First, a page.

An eerie sense of the supernatural combined with an almost ritualistic sense of the minutiae of daily living combine to form the aesthetic ambiance of playwright Annie Baker’s haunting and disarming play John. Now being presented at the much-acclaimed Signature Theatre, Director Joe Calarco and a top-flight ensemble cast of four gifted actors have given the Metro DC region yet another immersive sojourn into Annie Baker territory.
Ms. Baker’s last play, the Pulitzer Prize-winning play The Flick, was also a distinct success and – as in this challenging play – a basically pessimistic and fatalistic view of life is presented with lengthy pauses for effect, deliberate elongated pacing and a very conversational and familiar style of verbal exchanges. A very dry sense of humor percolates underneath the more supernatural and anecdotal moments of the play.
Baker’s plays are hard to categorize in any fashion; like the verbiage of the prodigious songwriter Joni Mitchell or the playwright Harold Pinter – an air of mystery, duality, multiplicity and a sense of the nebulous nature of time are all floating through the atmosphere. Baker seems to relish questions more than answers and while the characters may exude a bleak attitude (although that attitude may be hard to discern in the central character of Mertis), there exists, concurrently, a fragile tentative hope for human communication and connection amidst the oddities, ambiguities and unsettling stories of this motley crew of characters.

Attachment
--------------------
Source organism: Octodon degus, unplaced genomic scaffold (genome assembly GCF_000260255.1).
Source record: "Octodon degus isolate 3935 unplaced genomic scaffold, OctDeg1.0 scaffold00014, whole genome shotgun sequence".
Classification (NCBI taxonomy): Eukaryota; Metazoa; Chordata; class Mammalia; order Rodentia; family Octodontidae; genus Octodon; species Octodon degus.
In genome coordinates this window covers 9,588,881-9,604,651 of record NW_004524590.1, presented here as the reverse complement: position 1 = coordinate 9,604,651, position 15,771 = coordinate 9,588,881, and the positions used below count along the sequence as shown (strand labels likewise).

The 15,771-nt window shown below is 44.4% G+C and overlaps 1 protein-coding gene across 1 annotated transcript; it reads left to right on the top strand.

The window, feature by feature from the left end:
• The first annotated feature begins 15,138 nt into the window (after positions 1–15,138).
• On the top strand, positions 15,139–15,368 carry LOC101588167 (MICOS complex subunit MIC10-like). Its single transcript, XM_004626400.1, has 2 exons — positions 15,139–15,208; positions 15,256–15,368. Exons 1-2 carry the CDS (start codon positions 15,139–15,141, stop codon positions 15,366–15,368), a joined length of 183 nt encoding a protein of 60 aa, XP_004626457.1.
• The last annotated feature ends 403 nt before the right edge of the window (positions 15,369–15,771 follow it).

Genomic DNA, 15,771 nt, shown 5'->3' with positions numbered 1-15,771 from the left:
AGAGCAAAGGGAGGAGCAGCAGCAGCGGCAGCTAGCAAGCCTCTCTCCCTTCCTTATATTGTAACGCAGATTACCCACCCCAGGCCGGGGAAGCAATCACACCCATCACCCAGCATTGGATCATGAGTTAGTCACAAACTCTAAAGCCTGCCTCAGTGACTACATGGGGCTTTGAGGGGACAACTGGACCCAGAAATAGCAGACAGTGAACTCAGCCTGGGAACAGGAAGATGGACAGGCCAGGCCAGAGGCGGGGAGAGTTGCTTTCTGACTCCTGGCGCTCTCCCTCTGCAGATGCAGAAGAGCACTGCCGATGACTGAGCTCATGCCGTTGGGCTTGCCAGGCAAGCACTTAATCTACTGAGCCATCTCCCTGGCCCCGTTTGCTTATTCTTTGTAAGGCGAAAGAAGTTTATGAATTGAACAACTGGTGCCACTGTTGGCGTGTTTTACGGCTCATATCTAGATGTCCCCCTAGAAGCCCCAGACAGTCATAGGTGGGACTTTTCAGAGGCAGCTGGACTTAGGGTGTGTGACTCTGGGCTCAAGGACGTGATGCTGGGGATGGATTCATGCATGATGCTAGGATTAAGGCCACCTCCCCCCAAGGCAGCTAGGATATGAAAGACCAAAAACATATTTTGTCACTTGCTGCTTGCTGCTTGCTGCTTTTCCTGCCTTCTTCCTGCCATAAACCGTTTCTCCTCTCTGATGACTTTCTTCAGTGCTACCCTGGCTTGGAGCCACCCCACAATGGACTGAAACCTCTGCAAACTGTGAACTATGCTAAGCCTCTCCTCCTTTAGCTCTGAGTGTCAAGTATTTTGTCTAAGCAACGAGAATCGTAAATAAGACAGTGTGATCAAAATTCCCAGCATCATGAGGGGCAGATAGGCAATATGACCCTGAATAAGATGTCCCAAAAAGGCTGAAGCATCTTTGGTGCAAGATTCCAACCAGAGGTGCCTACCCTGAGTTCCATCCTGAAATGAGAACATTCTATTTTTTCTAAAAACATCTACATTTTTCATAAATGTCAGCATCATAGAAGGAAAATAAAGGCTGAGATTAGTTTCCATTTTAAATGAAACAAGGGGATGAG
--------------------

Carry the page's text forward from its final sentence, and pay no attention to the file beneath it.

With mesmerizing and enticing scenic design by Paige Hathaway, Director Calarco allows his characters copious amounts of time to explore the space of the stage as they encase themselves in the long pauses and timing that are the hallmarks of Ms. Baker’s writing. The messy business of striving for truth in a fallible world is given a twist, as a sense of the unforeseen and the inanimate flicker (like the literal Christmas tree lights) throughout the play.
Philosophical “food for thought” abounds as the audience is treated to an unrushed yet engaging observation of the essences of four very intriguing characters. Mertis (Nancy Robinette—the most overtly pleasant character in the play) is the proprietress of a very atmospheric Bed and Breakfast in Gettysburg, Pennsylvania during the end of November (but the house is already decorated to the nines with Christmas décor courtesy of Designer Hathaway). Her only companions are an unseen husband named George and a blind elderly friend, who likes to lecture the audience, named Genevieve (Ilona Dulaski).
A young couple who are undergoing relationship problems come to stay for a few days – a somewhat extroverted and opinionated character named Elias (Jonathan Feuer) and the moody, disarming character of Jenny (Anna Moon).
As the play progresses, scary stories, jarring special effects, and witty verbal queries and retorts unspool as one begins to realize this is not a conventional play. Baker’s writing about the subjective experiences past and present of the characters is laid bare as this group of four actors play off each other with reciprocal dramatic aplomb and flair. The actors could not be better.